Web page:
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Post  Admin Thu Jan 20, 2011 4:47 pm

The buzz out of Bloom Energy today about the latest strategy for its fuel cell energy servers (it will offer them “as a service”) underscores the importance of storage technology when it comes to green energy approaches. It resonated especially loudly with me since I just spent an hour on Wednesday afternoon listening in on briefing about electric vehicle battery technology, held by the Electric Drive Transportation Association. (The link I’ve provided will lead to an audio recording of that call.)

What, you may ask, do electric vehicle batteries have to do with energy storage? Well, pretty much everything when it comes to whether these cars will succeed or fail.

The focus of the call on Wednesday was on advances in lithium-ion electric vehicle battery technology, which isn’t a surprise based on the participating companies: A123 Systems, which makes the battery of choice for the Volvo C30 Electric and the CityCar, and Johnson Controls Power Solutions, which just started shipping batteries to Azure Dynamics, which is the technology company providing the drive technology for the Ford Transit Connect Electric Vehicles.

For perspective: Bloom Energy uses solid oxide in its fuel cells. Some of the other companies that are popping up in the energy storage space, such as International Battery, are focusing on lithium-ion; others, such as Maxwell Technologies, are hanging their hat on ultracapacitor technology.

Here are my key takeaways from the call:

* Forget the heat and AC? One thing that very few people have talked about (to me at least) is how much energy vehicle climate control — heat for the stupid weather we are having in the Northeast right now and AC for the stupid humid summer we are likely to have. Andrew Chu, who is the vice president of marketing and communications for A123, notes that the heating system in a car can eat up to 6 kilowatts per hour, which will absolutely take away from your “capacity for mobility.” Blankets anyone?
* The company car factor. Fleet adoption will be critical in the adoption of electric vehicles, according to Mark Wagner, vice president of government relations for Johnson Controls. That’s because economies of scale are needed to help spur cost reductions and continued improvements in battery technology.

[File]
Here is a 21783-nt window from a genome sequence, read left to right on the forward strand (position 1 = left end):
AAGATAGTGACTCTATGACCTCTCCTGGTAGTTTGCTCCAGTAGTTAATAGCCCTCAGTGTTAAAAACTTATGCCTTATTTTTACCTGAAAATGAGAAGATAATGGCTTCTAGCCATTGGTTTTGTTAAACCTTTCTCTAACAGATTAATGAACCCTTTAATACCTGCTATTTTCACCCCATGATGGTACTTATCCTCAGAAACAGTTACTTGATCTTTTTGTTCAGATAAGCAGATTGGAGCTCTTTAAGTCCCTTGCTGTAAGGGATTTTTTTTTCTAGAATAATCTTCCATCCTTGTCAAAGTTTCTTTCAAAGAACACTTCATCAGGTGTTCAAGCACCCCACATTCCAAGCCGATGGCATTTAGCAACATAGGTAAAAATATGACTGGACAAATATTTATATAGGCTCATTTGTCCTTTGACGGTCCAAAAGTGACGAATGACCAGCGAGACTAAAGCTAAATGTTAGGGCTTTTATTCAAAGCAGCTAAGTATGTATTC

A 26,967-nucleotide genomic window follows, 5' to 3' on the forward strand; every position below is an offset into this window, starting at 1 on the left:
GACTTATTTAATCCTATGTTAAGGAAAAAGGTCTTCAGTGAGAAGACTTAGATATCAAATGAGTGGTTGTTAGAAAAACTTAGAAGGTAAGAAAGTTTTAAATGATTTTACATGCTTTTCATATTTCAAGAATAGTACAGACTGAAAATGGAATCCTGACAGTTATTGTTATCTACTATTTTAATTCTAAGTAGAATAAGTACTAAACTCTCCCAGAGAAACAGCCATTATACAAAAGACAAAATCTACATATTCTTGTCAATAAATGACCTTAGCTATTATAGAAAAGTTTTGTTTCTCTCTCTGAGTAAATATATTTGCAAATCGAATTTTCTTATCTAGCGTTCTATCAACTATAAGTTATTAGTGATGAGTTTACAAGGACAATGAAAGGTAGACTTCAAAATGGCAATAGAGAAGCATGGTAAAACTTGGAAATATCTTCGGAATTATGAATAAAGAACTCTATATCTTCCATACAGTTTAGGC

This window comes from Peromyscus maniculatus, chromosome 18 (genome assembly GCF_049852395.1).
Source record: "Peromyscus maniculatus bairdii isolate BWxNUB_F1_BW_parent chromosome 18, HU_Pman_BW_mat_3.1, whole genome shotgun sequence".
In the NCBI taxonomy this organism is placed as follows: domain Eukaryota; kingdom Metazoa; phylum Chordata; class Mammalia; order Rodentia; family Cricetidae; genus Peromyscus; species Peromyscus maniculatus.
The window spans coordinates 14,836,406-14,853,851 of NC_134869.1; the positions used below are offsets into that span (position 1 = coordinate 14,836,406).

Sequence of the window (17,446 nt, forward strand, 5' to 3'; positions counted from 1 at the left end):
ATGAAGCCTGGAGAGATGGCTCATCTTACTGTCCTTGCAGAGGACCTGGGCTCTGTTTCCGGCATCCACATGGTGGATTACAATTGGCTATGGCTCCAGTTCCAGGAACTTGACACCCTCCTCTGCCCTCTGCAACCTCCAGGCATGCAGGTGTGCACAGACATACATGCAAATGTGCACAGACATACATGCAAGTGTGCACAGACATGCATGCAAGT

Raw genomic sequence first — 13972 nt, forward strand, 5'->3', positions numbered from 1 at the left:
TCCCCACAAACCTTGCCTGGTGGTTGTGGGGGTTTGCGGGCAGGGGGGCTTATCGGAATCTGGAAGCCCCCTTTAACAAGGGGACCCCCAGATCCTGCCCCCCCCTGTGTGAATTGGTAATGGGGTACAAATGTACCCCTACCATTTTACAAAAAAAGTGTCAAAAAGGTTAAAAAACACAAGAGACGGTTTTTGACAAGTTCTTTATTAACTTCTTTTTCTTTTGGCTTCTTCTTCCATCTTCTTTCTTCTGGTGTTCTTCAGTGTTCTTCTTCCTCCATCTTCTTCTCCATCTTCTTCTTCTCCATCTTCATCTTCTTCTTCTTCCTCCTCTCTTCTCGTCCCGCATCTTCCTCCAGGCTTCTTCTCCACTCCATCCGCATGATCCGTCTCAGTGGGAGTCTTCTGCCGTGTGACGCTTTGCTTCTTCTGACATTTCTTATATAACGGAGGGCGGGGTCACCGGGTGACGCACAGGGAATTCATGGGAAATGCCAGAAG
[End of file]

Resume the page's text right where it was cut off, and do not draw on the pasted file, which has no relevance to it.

* Leave your impatience at the door. Electric vehicle owners who need instant gratification — aka, a fast charge for your vehicle in minutes rather than hours — will do so at the expense of battery life. So, those who expect the charging experience to mimic the fueling experience you get at your local gas station will be in for a rude awakening.
* Who will “buy” batteries? This one is particularly interested and there are a couple of dynamics involved. First off, they will degrade over time. So, while you might have 100 miles of range to start, you might have 70 miles over time. Will that be enough or will consumers need to replace batteries every few years, much as they might with the ones currently used to kickstart your combustion engine. It is anyone’s guess. Meanwhile, what happens to the old batteries. The executive on the call believes they will be reused. But who will take them back and where will they wind up and who will “own” them, given the environmental considerations of disposing of batteries? Charles Gassenheimer, chairman and CEO of Ener1, another company on the briefing, says used electric vehicle batteries might conceivably wind up as energy storage for the grid, which he contends is in sore need of storage technology. “Electricity is consumed as it is created. If you have any way of storing this on a large scale, you add a lot of robustness to the system,” he says.
* Don’t forget safety. Where the battery sits in your car might be a consideration for performance and safety. A123, for example, thinks the best place for a battery is in the center of the car, away from the crumple zones.


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